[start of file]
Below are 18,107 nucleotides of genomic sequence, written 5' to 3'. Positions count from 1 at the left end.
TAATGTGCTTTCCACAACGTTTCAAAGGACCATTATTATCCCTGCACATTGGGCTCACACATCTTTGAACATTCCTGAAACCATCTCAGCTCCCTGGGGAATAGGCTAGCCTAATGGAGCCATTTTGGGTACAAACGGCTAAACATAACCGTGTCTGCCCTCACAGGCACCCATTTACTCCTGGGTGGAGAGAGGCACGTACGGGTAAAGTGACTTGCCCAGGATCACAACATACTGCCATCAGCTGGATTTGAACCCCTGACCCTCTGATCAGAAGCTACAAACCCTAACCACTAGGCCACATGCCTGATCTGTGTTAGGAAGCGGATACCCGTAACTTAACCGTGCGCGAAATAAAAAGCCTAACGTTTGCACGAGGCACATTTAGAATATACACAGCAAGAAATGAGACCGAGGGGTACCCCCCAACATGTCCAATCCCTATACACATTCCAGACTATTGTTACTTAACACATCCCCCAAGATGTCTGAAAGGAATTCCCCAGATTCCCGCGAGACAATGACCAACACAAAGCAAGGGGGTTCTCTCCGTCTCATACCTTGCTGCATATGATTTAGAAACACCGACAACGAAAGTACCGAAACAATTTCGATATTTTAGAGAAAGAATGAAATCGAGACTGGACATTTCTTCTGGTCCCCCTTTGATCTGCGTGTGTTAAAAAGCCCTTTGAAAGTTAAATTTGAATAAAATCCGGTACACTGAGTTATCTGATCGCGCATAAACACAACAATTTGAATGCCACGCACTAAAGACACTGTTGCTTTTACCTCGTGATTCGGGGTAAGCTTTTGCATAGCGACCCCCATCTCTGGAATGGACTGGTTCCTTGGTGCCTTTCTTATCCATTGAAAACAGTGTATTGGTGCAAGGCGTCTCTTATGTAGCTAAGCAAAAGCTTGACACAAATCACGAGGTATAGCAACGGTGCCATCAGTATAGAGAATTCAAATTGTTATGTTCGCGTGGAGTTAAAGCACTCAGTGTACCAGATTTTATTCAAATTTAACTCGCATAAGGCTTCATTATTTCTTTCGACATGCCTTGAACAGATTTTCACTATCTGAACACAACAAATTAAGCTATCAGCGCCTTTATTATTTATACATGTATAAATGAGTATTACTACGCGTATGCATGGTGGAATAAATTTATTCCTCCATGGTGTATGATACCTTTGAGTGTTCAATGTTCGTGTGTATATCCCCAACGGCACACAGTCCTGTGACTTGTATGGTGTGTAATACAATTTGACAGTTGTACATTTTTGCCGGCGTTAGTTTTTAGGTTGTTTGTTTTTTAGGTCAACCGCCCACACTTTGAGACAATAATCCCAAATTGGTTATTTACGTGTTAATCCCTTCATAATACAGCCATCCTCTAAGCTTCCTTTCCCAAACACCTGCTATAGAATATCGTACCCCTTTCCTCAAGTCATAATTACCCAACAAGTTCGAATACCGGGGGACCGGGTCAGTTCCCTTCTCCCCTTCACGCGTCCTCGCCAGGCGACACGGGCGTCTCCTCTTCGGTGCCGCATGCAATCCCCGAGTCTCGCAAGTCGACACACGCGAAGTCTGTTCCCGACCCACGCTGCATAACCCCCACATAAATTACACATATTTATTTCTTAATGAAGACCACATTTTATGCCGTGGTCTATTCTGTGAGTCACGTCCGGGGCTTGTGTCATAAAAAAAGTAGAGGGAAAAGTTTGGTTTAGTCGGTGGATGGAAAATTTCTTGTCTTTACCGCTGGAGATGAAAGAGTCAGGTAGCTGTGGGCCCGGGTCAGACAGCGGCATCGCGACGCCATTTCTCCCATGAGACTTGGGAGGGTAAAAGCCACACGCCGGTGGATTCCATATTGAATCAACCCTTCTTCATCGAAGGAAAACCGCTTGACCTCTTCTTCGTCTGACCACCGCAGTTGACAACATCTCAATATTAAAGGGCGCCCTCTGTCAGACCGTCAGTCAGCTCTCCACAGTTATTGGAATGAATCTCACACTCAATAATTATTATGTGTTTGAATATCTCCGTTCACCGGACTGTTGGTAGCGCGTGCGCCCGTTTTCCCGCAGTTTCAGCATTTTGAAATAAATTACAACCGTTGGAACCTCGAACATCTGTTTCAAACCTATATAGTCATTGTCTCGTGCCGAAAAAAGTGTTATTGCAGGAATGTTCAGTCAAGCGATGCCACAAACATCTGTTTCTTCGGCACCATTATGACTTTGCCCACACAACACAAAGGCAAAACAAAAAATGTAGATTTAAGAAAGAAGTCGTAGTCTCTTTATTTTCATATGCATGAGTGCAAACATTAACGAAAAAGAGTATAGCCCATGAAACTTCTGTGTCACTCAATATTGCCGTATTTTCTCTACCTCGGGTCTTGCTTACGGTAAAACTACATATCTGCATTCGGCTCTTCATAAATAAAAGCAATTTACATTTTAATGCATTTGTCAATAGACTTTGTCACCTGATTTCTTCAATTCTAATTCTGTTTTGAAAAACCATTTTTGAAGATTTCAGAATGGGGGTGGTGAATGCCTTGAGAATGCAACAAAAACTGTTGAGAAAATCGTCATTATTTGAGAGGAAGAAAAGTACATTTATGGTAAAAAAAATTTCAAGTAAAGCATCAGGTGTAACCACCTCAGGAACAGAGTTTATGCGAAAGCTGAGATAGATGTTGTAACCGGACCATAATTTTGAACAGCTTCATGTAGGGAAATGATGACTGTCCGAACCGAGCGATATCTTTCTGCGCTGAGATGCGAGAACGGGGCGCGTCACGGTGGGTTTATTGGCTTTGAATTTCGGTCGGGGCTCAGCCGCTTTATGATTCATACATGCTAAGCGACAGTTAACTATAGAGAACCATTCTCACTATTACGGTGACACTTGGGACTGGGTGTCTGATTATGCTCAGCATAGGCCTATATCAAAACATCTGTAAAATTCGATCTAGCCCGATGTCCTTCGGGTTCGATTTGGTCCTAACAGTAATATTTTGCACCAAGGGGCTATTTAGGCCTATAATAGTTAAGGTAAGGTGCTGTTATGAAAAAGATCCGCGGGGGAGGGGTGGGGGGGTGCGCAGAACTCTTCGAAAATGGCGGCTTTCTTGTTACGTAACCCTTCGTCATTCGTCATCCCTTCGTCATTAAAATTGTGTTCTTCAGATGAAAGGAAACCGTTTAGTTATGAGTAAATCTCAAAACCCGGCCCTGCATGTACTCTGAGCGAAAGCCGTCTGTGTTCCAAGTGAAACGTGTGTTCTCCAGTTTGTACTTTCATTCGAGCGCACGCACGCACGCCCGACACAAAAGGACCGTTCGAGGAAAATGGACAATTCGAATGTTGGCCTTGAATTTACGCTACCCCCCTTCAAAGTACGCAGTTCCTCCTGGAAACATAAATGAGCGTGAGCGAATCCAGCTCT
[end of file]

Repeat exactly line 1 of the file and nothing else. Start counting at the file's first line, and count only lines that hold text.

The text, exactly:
Below are 18,107 nucleotides of genomic sequence, written 5' to 3'. Positions count from 1 at the left end.